Y Combinator, the startup accelerator and investment firm that helped produce Airbnb, Dropbox, and Instacart, is embarking on a creation project arguably more ambitious than any company.
“We want to build cities,” wrote Y Combinator partner Adora Cheung and President Sam Altman in an announcement slated for release Monday. YC Research, Y Combinator’s nonprofit arm, plans to solicit proposals for research into new construction methods, power sources, driverless cars, even notions of zoning and property rights. Among other things, the project aims to develop ways to reduce housing expenses by 90 percent and to develop a city code of laws simple enough to fit on 100 pages of text. Eventually the plan is to actually produce a prototype city. “We’re not trying to build a utopia for techies,” says Cheung, the project’s director and the former CEO of failed housecleaning startup Homejoy. “This is a city for humans.”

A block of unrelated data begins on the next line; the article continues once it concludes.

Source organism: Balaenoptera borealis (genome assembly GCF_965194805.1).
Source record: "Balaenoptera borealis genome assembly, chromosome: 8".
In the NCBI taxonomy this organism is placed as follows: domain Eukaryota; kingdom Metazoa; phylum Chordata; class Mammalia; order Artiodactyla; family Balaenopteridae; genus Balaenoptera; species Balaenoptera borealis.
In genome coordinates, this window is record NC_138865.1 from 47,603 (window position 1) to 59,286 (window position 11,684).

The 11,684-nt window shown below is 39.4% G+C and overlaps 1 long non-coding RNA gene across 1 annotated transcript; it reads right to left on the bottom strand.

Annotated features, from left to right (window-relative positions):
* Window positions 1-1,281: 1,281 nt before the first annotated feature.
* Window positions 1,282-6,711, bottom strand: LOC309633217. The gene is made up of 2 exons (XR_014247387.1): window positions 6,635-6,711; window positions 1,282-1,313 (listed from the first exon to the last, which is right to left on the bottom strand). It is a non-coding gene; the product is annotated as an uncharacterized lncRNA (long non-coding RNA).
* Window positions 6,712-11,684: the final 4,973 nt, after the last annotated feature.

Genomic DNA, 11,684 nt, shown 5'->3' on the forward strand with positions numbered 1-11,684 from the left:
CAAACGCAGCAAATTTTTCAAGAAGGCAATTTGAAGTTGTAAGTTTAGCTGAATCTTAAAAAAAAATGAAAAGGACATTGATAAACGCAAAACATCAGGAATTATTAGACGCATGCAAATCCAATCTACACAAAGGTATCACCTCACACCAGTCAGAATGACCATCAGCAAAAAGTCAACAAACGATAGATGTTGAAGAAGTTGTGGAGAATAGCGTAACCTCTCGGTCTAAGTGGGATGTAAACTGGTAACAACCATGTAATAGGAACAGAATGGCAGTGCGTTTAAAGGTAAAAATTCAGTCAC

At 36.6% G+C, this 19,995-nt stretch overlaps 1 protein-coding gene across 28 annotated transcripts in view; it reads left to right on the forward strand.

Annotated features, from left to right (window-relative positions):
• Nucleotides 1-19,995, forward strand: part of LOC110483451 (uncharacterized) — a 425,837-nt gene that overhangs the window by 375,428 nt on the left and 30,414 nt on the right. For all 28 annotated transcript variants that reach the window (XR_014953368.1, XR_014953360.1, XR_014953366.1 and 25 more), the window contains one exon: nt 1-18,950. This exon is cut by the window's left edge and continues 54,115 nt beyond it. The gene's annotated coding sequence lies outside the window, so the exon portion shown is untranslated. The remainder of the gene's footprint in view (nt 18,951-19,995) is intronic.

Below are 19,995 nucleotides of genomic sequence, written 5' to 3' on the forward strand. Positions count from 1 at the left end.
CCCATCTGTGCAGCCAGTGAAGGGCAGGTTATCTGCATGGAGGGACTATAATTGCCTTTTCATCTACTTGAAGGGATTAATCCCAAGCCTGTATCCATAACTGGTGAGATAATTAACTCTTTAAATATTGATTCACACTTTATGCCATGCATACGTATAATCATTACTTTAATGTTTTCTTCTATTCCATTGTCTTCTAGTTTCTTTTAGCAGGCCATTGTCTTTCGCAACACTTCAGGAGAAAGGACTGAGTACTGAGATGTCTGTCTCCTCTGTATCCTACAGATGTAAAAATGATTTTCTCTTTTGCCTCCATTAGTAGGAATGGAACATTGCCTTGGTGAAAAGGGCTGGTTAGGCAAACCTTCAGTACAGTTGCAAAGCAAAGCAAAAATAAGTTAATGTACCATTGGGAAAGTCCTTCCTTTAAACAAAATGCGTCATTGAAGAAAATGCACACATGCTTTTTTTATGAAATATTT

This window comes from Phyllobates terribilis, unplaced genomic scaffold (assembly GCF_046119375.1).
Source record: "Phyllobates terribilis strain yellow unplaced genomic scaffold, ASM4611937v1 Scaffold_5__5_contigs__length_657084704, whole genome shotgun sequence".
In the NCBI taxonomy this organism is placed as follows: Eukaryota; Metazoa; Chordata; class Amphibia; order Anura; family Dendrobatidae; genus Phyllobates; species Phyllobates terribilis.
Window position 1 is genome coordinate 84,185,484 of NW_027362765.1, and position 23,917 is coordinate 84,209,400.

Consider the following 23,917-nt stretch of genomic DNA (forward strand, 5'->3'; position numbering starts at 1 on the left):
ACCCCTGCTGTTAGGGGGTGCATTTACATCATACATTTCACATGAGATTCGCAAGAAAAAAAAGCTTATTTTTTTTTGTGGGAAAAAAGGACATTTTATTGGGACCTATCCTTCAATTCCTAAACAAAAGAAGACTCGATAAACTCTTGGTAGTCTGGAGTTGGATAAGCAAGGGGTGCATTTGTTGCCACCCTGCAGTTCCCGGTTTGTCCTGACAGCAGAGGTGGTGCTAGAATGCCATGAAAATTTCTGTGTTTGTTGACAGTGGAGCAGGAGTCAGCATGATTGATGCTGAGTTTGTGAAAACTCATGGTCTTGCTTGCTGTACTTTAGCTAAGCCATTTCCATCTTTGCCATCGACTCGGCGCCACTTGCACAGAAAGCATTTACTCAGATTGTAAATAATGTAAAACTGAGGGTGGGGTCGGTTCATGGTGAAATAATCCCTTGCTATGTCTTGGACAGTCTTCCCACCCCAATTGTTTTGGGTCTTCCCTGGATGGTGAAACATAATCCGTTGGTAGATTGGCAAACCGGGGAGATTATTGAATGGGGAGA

Initial applications are due July 30. Cheung says she’ll start hiring researchers this year and is already thinking about possible locations. If all goes well, the project would be a showcase for new urban policy ideas—and for the expanding ambitions of Y Combinator, which was dismissed as unserious by rival venture firms when it was founded in 2005. Early on, YC, as it’s known in Silicon Valley, was best known for making investments as low as $6,000, so small that its portfolio companies were told to aim for “ramen profitability,” or to generate enough profit so that the founders could afford instant ramen.